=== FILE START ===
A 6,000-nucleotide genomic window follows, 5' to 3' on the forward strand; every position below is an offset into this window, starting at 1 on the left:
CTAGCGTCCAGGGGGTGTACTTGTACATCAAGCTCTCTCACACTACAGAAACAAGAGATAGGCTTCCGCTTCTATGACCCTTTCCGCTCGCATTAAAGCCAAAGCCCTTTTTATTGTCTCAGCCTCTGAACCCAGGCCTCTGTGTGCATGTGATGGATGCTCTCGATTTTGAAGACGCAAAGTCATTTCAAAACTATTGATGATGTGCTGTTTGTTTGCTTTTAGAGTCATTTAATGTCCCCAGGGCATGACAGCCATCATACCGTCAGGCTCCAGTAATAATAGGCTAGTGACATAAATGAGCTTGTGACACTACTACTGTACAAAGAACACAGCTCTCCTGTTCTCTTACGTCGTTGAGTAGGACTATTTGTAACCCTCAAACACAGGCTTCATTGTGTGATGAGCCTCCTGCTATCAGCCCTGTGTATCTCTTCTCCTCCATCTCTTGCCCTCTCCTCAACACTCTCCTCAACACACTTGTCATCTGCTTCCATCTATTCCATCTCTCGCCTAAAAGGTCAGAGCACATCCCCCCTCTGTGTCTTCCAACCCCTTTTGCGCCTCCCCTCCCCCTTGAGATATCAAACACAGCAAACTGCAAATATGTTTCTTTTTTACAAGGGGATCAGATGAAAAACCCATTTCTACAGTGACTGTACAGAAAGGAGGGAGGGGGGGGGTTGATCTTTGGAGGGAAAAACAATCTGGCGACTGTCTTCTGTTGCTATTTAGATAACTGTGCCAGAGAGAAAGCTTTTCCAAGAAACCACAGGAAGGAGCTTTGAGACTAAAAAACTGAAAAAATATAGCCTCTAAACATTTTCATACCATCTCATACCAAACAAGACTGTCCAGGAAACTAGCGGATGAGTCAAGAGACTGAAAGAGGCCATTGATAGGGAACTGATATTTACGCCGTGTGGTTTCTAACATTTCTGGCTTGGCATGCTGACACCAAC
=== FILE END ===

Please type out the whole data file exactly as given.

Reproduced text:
A 6,000-nucleotide genomic window follows, 5' to 3' on the forward strand; every position below is an offset into this window, starting at 1 on the left:
CTAGCGTCCAGGGGGTGTACTTGTACATCAAGCTCTCTCACACTACAGAAACAAGAGATAGGCTTCCGCTTCTATGACCCTTTCCGCTCGCATTAAAGCCAAAGCCCTTTTTATTGTCTCAGCCTCTGAACCCAGGCCTCTGTGTGCATGTGATGGATGCTCTCGATTTTGAAGACGCAAAGTCATTTCAAAACTATTGATGATGTGCTGTTTGTTTGCTTTTAGAGTCATTTAATGTCCCCAGGGCATGACAGCCATCATACCGTCAGGCTCCAGTAATAATAGGCTAGTGACATAAATGAGCTTGTGACACTACTACTGTACAAAGAACACAGCTCTCCTGTTCTCTTACGTCGTTGAGTAGGACTATTTGTAACCCTCAAACACAGGCTTCATTGTGTGATGAGCCTCCTGCTATCAGCCCTGTGTATCTCTTCTCCTCCATCTCTTGCCCTCTCCTCAACACTCTCCTCAACACACTTGTCATCTGCTTCCATCTATTCCATCTCTCGCCTAAAAGGTCAGAGCACATCCCCCCTCTGTGTCTTCCAACCCCTTTTGCGCCTCCCCTCCCCCTTGAGATATCAAACACAGCAAACTGCAAATATGTTTCTTTTTTACAAGGGGATCAGATGAAAAACCCATTTCTACAGTGACTGTACAGAAAGGAGGGAGGGGGGGGGTTGATCTTTGGAGGGAAAAACAATCTGGCGACTGTCTTCTGTTGCTATTTAGATAACTGTGCCAGAGAGAAAGCTTTTCCAAGAAACCACAGGAAGGAGCTTTGAGACTAAAAAACTGAAAAAATATAGCCTCTAAACATTTTCATACCATCTCATACCAAACAAGACTGTCCAGGAAACTAGCGGATGAGTCAAGAGACTGAAAGAGGCCATTGATAGGGAACTGATATTTACGCCGTGTGGTTTCTAACATTTCTGGCTTGGCATGCTGACACCAAC